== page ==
Droidz (Silverbird) Review | Crash - Everygamegoing


By Silverbird
Spectrum 48K/128K/+2

Published in Crash #56


Far in the future man has created convenience robots, trendily called Droidz, so that he can go off and have a good time in Benidorm, Mars, while they do all the menial tasks. Not surprisingly, the individually unintelligent robots are a bit peeved at this (all work and no play makes Jack a dull droid) so they've grouped together in protest to form a collective intelligence - not unlike us reviewers at Crash Towers.

Droidz have taken over the Holographic Recreation Centre, hoarding all the high technology they can get their robo-grips on. Driving a reconditioned Mk III battle walker into the complex, you must destroy the revolting droidz and retrieve as much technology as possible in the procezz.

The action is represented by a plan view, Gauntlet-style, as the battle walker, equipped with gun, strides around the screen which scrolls accordingly. Contact with a robot reduces your energy; the game is over when this reaches zero. The mazes are populated by a variety of coloured and fairly simply animated sprites. Progress is relatively easy - until the energy level starts getting low, when it becomes a mad dash to find a battery for recharging.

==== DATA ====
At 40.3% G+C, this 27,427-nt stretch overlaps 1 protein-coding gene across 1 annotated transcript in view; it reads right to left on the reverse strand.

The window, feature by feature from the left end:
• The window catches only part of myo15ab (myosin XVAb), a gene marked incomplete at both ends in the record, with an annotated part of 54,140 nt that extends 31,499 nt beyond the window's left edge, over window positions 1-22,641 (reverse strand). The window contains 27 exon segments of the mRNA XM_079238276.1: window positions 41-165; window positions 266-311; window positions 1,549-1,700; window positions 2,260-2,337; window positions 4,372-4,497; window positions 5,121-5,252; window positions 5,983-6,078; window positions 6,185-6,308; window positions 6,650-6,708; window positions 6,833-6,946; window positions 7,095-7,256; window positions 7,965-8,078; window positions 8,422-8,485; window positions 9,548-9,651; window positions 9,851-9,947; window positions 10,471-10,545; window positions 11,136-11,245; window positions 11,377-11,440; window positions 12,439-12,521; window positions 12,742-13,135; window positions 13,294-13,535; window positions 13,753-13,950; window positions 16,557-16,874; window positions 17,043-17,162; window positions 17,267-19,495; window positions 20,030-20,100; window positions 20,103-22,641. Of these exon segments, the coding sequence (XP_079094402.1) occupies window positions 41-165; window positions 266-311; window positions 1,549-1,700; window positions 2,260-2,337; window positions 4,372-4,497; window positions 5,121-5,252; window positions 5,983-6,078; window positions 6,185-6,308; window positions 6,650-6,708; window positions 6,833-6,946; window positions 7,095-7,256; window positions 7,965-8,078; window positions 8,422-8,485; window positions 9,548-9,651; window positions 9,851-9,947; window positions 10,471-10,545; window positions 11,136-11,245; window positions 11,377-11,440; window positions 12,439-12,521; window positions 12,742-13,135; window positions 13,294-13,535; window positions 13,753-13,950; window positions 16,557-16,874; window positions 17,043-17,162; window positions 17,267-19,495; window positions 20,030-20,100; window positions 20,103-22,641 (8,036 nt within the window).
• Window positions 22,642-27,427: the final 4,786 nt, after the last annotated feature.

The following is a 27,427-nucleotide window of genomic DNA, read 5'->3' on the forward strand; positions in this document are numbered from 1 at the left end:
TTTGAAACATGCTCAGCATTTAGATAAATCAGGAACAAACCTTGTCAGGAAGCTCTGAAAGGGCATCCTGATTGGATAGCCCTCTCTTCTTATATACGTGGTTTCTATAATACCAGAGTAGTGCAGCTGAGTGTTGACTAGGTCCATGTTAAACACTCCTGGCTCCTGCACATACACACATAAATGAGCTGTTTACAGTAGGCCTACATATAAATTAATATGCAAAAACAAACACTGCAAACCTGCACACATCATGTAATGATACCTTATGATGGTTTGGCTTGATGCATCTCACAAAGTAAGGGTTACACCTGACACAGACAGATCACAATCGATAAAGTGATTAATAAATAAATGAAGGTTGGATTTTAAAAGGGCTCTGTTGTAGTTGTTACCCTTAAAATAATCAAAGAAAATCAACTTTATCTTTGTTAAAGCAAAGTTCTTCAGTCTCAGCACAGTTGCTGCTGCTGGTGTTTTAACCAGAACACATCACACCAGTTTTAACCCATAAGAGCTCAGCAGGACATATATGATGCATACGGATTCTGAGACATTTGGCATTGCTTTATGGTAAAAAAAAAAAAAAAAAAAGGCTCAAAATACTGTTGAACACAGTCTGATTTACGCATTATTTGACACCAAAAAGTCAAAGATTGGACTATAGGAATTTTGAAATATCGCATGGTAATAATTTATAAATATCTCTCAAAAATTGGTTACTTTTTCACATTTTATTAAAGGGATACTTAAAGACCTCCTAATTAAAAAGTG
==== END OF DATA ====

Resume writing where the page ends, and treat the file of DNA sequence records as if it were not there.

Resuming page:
Scattered around the levels (multiloaded in sets of three) are various useful items including flashing globez which give extra zmart bombs to destroy all droidz on the screen. In some mazes, there are literally hundreds of droidz after the battle walker's circuitry, so the smart bombs are extremely useful. Find the exit and you're granted accezz to the next stage.

Despite various useful objects, there is still a terrible lack of variety-most mazes just contain massive amounts of robots and little else. Strategy doesn't come into it-all you can do is zap droid after droid after droid. Avoidz.

PHIL … 26%

The Essentials

Joysticks: keyboard only
Sound: simple spot effects

Rk … 10%

This game is little more than a horribly glitchy, thinly-disguised Gauntlet clone. Guiding the Mk III battle walker around the maze of flickery screens, shooting at the gaudily coloured droids isn't exactly my idea of fun. The whole process bored me witless in a matter of minutes. Even a £1.99 price tag can't compensate for repetitive gameplay and the absence of any lasting appeal. Unless you're addicted to tedious games, I strongly advise you to steer well clear. You've been warned…

Phil KingMark Caswell

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